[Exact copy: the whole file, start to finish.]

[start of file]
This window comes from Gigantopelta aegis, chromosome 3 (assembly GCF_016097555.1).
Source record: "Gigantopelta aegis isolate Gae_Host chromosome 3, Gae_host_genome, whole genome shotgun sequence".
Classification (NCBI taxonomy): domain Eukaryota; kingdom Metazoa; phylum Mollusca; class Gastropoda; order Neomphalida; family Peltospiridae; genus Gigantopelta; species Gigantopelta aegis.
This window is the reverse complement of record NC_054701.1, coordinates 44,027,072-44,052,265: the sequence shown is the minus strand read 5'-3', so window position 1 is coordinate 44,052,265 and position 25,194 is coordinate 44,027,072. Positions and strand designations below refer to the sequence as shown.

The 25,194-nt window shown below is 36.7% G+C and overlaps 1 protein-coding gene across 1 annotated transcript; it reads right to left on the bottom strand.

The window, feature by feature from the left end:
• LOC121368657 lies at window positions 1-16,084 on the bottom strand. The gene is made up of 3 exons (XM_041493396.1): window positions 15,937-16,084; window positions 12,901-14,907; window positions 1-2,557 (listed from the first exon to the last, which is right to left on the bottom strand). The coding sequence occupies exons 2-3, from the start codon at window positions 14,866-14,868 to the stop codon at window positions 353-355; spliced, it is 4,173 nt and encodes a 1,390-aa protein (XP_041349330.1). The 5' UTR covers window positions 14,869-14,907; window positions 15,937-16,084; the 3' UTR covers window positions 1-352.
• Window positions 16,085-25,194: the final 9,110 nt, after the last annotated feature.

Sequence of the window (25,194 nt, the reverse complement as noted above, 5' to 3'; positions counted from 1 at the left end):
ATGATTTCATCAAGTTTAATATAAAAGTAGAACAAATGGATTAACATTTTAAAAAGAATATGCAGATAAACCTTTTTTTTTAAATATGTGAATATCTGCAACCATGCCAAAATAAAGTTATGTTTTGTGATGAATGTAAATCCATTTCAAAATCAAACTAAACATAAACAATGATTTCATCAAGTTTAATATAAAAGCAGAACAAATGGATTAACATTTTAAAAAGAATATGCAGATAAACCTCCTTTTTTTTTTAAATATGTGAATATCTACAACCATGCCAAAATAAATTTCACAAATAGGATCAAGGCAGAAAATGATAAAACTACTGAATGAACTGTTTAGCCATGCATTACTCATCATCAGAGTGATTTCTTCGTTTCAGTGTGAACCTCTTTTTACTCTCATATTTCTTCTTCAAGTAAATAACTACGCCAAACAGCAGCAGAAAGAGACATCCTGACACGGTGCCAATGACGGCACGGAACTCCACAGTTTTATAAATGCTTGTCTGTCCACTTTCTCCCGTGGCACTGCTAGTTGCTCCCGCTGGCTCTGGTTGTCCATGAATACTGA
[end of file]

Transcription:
This window comes from Gigantopelta aegis, chromosome 3 (assembly GCF_016097555.1).
Source record: "Gigantopelta aegis isolate Gae_Host chromosome 3, Gae_host_genome, whole genome shotgun sequence".
Classification (NCBI taxonomy): domain Eukaryota; kingdom Metazoa; phylum Mollusca; class Gastropoda; order Neomphalida; family Peltospiridae; genus Gigantopelta; species Gigantopelta aegis.
This window is the reverse complement of record NC_054701.1, coordinates 44,027,072-44,052,265: the sequence shown is the minus strand read 5'-3', so window position 1 is coordinate 44,052,265 and position 25,194 is coordinate 44,027,072. Positions and strand designations below refer to the sequence as shown.

The 25,194-nt window shown below is 36.7% G+C and overlaps 1 protein-coding gene across 1 annotated transcript; it reads right to left on the bottom strand.

The window, feature by feature from the left end:
• LOC121368657 lies at window positions 1-16,084 on the bottom strand. The gene is made up of 3 exons (XM_041493396.1): window positions 15,937-16,084; window positions 12,901-14,907; window positions 1-2,557 (listed from the first exon to the last, which is right to left on the bottom strand). The coding sequence occupies exons 2-3, from the start codon at window positions 14,866-14,868 to the stop codon at window positions 353-355; spliced, it is 4,173 nt and encodes a 1,390-aa protein (XP_041349330.1). The 5' UTR covers window positions 14,869-14,907; window positions 15,937-16,084; the 3' UTR covers window positions 1-352.
• Window positions 16,085-25,194: the final 9,110 nt, after the last annotated feature.

Sequence of the window (25,194 nt, the reverse complement as noted above, 5' to 3'; positions counted from 1 at the left end):
ATGATTTCATCAAGTTTAATATAAAAGTAGAACAAATGGATTAACATTTTAAAAAGAATATGCAGATAAACCTTTTTTTTTAAATATGTGAATATCTGCAACCATGCCAAAATAAAGTTATGTTTTGTGATGAATGTAAATCCATTTCAAAATCAAACTAAACATAAACAATGATTTCATCAAGTTTAATATAAAAGCAGAACAAATGGATTAACATTTTAAAAAGAATATGCAGATAAACCTCCTTTTTTTTTTAAATATGTGAATATCTACAACCATGCCAAAATAAATTTCACAAATAGGATCAAGGCAGAAAATGATAAAACTACTGAATGAACTGTTTAGCCATGCATTACTCATCATCAGAGTGATTTCTTCGTTTCAGTGTGAACCTCTTTTTACTCTCATATTTCTTCTTCAAGTAAATAACTACGCCAAACAGCAGCAGAAAGAGACATCCTGACACGGTGCCAATGACGGCACGGAACTCCACAGTTTTATAAATGCTTGTCTGTCCACTTTCTCCCGTGGCACTGCTAGTTGCTCCCGCTGGCTCTGGTTGTCCATGAATACTGA